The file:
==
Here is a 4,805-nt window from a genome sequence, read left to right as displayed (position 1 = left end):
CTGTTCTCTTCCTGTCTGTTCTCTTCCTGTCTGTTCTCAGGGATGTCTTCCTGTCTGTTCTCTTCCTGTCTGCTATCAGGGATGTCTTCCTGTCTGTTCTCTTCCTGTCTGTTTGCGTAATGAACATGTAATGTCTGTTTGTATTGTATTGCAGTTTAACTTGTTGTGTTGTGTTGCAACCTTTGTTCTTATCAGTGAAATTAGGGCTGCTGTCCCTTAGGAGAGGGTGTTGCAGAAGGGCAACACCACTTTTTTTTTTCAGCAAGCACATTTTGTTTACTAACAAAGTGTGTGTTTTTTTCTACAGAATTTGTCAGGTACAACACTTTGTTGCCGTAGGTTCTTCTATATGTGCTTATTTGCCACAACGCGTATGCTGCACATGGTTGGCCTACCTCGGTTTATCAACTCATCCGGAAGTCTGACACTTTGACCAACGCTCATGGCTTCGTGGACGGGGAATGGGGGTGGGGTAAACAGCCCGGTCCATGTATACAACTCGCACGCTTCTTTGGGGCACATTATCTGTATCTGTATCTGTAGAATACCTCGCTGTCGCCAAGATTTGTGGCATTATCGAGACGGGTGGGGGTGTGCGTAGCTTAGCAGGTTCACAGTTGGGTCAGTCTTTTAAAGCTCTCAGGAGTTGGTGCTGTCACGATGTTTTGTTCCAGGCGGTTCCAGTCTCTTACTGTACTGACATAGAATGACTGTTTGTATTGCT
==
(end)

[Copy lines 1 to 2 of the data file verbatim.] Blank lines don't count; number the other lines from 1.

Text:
Here is a 4,805-nt window from a genome sequence, read left to right as displayed (position 1 = left end):
CTGTTCTCTTCCTGTCTGTTCTCTTCCTGTCTGTTCTCAGGGATGTCTTCCTGTCTGTTCTCTTCCTGTCTGCTATCAGGGATGTCTTCCTGTCTGTTCTCTTCCTGTCTGTTTGCGTAATGAACATGTAATGTCTGTTTGTATTGTATTGCAGTTTAACTTGTTGTGTTGTGTTGCAACCTTTGTTCTTATCAGTGAAATTAGGGCTGCTGTCCCTTAGGAGAGGGTGTTGCAGAAGGGCAACACCACTTTTTTTTTTCAGCAAGCACATTTTGTTTACTAACAAAGTGTGTGTTTTTTTCTACAGAATTTGTCAGGTACAACACTTTGTTGCCGTAGGTTCTTCTATATGTGCTTATTTGCCACAACGCGTATGCTGCACATGGTTGGCCTACCTCGGTTTATCAACTCATCCGGAAGTCTGACACTTTGACCAACGCTCATGGCTTCGTGGACGGGGAATGGGGGTGGGGTAAACAGCCCGGTCCATGTATACAACTCGCACGCTTCTTTGGGGCACATTATCTGTATCTGTATCTGTAGAATACCTCGCTGTCGCCAAGATTTGTGGCATTATCGAGACGGGTGGGGGTGTGCGTAGCTTAGCAGGTTCACAGTTGGGTCAGTCTTTTAAAGCTCTCAGGAGTTGGTGCTGTCACGATGTTTTGTTCCAGGCGGTTCCAGTCTCTTACTGTACTGACATAGAATGACTGTTTGTATTGCT